Mary Shelley’s epic novel ‘Frankenstein’ is a undeniable classic. Dr. Frankenstein, in his quest to create life, created an abomination, a grotesque and despised creature that terrorizes others. The novel is more than simply a story. Shelley’s ‘Frankenstein’ symbolises the continuous struggle between the responsibility of creator and creation. Despite the coverage ISIS has received, the attacks on Paris have galvanised the Western world to take a new and more aggressive stance against the terrorist group. In order to defeat ISIS, it must be understood how the group came into existence.
And so it begins
There is plenty of literature existing in explaining how ISIS came into existence. Each provide great analysis, but usually attempt to narrow it down to one or two of the following causes: the US invasion of Iraq, European colonialism, the Sunni-Shia divide, and regional proxy wars. Unfortunately, reality is not so clear cut. Just like Frankenstein’s monster, the gruesome body of ISIS was formed from a great many putrid limbs. It was created by a fusion of the different interests put forth by different actors with different agendas. Only when these different contributing sources are understood can the international community hope to create a comprehensive plan to combat ISIS.
The American invasion
The 2003 invasion of Iraq has been labelled as the “single worst foreign policy decision in American history.” Despite the presence of Saddam Hussein, a tyrant in his own right, the country was not plagued by violent religious fanatics. The invasion and subsequent short-sighted decisions made by the Bush Administration such as the immediate dismantling of the Iraqi army created the perfect storm for global jihadists to make Iraq the next front in their international struggle.
The involvement of Al Qaeda in Iraq under Abu Zarqawi transformed local opposition from simply battling the occupying United States. It acquired a sectarian flavour. However, with the death of Zarqawi, Al Qaeda’s presence declined, and a relative calm emerged. But simultaneously, in an attempt to quell the insurgency, the Americans placed scores of military-aged Sunnis into prison camps. One of these prisons, Camp Bucca became a hotspot of radicalisation. Many of the core leadership of ISIS spent time here. It was in Camp Bucca that the deadly alliance between disenchanted former Sunni Baathists and extremists such as Abu Bakr Al-Badghdadi was first forged. With the radicalisation of many innocent Sunnis, future ISIS fighters were not in short supply.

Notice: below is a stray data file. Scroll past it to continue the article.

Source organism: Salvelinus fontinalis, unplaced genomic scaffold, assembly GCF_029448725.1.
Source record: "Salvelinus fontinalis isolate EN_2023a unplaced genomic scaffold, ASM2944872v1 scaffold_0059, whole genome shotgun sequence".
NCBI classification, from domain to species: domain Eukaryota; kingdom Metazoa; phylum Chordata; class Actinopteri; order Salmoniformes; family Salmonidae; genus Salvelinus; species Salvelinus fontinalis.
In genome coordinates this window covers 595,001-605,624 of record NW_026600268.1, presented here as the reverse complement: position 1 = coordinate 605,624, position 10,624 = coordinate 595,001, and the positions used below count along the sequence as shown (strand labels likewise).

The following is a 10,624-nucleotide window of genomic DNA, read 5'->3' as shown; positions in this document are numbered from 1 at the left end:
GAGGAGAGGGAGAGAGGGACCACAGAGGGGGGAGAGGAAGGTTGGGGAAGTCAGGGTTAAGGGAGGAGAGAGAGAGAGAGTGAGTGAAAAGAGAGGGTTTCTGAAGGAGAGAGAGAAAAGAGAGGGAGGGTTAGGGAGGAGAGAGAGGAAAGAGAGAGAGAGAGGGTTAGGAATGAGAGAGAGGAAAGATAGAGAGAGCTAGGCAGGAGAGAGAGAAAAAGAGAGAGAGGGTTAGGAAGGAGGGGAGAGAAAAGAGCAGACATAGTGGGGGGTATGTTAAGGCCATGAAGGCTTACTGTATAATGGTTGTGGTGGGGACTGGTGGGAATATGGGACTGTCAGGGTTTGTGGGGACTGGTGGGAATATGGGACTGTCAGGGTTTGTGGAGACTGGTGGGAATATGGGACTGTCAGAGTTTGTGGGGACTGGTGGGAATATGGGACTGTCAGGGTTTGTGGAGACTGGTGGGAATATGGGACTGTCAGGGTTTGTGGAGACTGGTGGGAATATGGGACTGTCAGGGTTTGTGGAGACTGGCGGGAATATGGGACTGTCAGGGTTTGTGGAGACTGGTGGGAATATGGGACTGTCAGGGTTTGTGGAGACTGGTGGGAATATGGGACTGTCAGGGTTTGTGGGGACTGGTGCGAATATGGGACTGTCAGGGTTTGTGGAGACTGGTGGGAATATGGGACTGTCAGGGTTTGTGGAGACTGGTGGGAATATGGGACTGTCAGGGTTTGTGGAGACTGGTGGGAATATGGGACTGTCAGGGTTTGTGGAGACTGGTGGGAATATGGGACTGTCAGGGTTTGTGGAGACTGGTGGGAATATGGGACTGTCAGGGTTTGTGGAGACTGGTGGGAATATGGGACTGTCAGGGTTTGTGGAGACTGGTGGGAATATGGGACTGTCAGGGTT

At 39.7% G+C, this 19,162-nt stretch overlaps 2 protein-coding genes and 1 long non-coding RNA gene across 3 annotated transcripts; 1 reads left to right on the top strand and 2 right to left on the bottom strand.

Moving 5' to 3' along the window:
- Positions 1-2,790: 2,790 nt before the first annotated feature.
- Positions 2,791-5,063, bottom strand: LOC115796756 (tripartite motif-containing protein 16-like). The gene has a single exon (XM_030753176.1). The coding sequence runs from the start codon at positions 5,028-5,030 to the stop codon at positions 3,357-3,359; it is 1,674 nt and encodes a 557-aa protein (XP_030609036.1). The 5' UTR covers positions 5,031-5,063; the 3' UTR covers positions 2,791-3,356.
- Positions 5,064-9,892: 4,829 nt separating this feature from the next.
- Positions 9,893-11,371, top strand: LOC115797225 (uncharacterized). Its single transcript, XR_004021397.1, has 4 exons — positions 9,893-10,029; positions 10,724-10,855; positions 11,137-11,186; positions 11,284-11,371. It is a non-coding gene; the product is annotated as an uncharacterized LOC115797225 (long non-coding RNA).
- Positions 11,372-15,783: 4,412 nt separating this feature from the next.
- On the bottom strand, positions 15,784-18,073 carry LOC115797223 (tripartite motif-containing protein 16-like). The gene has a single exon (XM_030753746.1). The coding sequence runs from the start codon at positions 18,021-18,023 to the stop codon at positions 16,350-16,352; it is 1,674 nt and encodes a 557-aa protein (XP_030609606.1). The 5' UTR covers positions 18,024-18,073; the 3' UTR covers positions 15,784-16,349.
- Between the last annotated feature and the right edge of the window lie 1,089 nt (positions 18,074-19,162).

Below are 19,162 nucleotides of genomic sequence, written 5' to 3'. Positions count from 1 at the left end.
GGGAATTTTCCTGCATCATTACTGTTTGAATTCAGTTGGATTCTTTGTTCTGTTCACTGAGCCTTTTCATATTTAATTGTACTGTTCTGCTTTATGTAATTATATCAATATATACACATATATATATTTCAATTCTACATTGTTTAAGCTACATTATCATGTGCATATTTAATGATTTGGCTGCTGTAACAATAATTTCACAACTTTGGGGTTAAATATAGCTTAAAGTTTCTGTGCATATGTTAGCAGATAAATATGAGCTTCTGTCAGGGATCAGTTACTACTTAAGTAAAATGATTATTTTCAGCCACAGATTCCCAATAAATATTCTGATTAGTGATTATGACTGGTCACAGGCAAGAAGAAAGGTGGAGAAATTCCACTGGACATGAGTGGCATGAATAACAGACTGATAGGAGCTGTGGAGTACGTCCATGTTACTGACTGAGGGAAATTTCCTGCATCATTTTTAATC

The sectarian government
One of the main reasons for the rapid rise and extension of ISIS throughout Syria and Iraq is the disenfranchisement of the Sunni populations in these countries. This is especially true of Iraq. After the withdrawal of all US troops, the government of Prime Minister Nouri al-Maliki went on a Sunni purge. Maliki’s first act was to order the arrest of Iraq’s Vice President, a Sunni, who he referred to as a terrorist.What began as an attempt to purge all trace of the Sunni ancien regime soon turned into a brutal pogrom. The Iraqi government embarked on a campaign of murder, rape, and arrests against the Sunni population. Initially, the Sunnis attempted to use civil disobedience but it was to no avail. The world community continued to ignore the oppressive tactics of Maliki’s government. The Sunni population’s frustrations and resentment grew into hatred and thirst for revenge. The Sunnis in Iraq and later in Syria were looking for an outlet to address their grievances and provide protection for them against oppression. ISIS seemed to provide that.
The Gulf States